• Zostavax: A single 0.65ml dose is required to be given by subcutaneous injection only.

    (Shingrix will require 2 doses of 0.50mL to be given by intramuscular injection 2 to 6 months apart)

    Zoster vaccines are only registered for use in adults ≥ 50 years of age.

  • Vaccines are registered for use in people aged 50 years and over.

    The live zoster vaccine is recommended for:

      • Adults aged 60 years and over who are not immunocompromised
      • Household contacts (≥50 years of age) of a person who is, or who is expected to become immunocompromised
      • Persons with chronic conditions, such as splenectomy, diabetes, rheumatoid arthritis, inflammatory bowel disease, dermatologic conditions (e.g. psoriasis), cardiorespiratory disease or renal disease (e.g. glomerulonephritis or reduced renal function), if they are not immunocompromised since they may have a higher risk of morbidity and mortality due to shingles.11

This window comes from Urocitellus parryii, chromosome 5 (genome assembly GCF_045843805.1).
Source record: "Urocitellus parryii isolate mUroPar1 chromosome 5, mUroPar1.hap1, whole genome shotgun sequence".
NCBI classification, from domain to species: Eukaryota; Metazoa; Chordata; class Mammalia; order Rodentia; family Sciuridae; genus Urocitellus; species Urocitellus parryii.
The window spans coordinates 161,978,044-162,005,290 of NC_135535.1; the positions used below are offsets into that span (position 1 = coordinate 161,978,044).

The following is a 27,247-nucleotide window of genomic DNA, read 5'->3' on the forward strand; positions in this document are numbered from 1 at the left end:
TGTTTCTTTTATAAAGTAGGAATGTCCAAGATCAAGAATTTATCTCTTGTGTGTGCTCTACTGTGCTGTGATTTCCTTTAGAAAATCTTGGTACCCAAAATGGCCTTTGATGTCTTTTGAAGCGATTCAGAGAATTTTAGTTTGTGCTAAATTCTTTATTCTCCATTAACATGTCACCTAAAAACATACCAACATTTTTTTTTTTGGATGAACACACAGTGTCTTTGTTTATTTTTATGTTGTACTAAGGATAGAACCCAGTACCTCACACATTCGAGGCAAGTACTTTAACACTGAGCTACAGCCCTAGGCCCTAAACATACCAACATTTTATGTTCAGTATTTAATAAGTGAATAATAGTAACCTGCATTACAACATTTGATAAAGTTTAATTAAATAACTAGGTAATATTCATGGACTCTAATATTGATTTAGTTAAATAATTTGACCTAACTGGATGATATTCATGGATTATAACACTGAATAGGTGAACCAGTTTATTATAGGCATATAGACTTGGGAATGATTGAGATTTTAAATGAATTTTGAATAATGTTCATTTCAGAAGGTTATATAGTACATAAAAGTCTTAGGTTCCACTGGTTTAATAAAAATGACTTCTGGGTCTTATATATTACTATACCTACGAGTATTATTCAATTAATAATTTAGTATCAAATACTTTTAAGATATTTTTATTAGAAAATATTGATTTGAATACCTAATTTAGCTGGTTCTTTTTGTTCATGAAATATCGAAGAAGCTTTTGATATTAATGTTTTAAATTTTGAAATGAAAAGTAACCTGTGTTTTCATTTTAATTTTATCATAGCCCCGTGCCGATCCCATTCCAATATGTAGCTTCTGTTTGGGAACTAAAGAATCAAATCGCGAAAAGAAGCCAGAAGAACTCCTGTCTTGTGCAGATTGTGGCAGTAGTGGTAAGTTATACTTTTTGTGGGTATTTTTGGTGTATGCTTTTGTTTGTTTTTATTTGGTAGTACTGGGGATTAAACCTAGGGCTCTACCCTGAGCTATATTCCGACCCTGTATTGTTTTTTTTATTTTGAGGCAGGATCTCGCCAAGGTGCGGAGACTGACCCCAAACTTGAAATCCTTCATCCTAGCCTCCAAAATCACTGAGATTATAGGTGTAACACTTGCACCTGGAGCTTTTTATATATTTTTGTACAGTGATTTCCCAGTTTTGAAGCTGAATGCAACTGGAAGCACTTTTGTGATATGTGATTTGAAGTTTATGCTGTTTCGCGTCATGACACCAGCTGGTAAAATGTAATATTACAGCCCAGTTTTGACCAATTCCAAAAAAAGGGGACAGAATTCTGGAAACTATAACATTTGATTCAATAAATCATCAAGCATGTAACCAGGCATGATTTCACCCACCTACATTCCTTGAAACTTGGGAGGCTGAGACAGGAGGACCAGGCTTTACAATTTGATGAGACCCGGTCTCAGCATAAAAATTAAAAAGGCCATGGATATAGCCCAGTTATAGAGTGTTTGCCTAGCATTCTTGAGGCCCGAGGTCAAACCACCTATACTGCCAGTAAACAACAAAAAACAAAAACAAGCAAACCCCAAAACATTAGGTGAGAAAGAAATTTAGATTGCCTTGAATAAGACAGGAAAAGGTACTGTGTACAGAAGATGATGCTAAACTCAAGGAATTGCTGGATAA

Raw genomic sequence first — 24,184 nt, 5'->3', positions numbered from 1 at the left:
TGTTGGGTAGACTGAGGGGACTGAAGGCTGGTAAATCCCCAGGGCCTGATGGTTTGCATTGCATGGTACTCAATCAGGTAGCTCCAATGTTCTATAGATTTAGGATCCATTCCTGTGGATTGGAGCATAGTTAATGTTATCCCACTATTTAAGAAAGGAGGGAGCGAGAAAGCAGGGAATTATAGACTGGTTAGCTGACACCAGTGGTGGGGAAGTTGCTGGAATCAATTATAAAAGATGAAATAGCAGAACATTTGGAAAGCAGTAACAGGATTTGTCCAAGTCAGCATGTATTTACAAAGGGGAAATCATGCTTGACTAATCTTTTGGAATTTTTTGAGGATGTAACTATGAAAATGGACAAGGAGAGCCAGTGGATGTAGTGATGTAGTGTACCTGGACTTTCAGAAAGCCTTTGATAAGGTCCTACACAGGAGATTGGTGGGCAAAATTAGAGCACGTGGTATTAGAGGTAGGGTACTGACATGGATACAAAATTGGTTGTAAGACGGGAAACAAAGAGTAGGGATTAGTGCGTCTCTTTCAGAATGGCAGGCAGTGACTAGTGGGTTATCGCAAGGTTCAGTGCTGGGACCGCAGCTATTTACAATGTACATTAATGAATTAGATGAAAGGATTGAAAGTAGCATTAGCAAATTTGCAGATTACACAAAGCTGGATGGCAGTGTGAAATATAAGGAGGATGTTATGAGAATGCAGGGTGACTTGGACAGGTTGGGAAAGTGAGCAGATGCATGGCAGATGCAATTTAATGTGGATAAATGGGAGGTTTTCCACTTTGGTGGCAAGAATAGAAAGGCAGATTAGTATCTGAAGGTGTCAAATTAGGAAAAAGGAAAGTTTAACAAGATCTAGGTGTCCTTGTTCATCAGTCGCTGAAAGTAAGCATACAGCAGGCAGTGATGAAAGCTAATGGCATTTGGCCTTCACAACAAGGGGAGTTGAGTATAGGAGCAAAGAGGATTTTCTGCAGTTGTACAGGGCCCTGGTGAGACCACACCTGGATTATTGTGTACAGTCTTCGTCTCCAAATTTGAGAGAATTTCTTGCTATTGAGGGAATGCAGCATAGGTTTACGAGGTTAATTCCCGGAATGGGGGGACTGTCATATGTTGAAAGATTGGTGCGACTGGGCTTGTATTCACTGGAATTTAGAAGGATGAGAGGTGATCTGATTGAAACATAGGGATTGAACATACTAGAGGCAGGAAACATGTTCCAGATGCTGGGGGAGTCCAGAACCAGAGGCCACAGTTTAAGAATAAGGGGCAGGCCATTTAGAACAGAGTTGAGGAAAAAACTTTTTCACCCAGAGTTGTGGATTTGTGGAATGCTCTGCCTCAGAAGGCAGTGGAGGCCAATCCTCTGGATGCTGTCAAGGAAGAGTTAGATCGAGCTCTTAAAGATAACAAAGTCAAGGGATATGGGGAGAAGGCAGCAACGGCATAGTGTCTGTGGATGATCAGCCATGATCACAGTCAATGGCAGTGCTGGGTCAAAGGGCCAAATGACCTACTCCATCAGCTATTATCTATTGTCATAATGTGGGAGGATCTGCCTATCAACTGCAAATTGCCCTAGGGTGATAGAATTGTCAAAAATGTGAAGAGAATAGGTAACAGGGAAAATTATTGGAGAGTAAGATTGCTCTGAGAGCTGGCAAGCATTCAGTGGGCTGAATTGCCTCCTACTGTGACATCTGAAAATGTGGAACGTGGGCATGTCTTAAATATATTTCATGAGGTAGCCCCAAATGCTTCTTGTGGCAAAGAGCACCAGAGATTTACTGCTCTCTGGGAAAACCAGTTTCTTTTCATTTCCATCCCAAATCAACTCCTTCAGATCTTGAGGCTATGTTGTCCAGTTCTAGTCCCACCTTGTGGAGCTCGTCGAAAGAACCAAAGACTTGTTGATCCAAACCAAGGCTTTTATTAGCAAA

Zostavax is FREE for all adults aged 70 years through the National Immunisation Program (NIP).
    A single catch up dose will be funded under the NIP for adults between 71-79 years of age until October 2021.

    Vaccination of other age groups (e.g. those aged 50-69 or 80 years and over) is available on prescription and can be purchased by patients.

  • Immunisation is most cost effective in this age group because:

    • The likelihood of people developing shingles and PHN is considerably higher than in younger people

    • Although vaccine efficacy is lower against shingles compared to younger people, the efficacy against PHN is 67%

    From SPS, vaccine efficacy in people aged over 80 years was lower and not statistically significant however the number of participants aged over 80 years was low.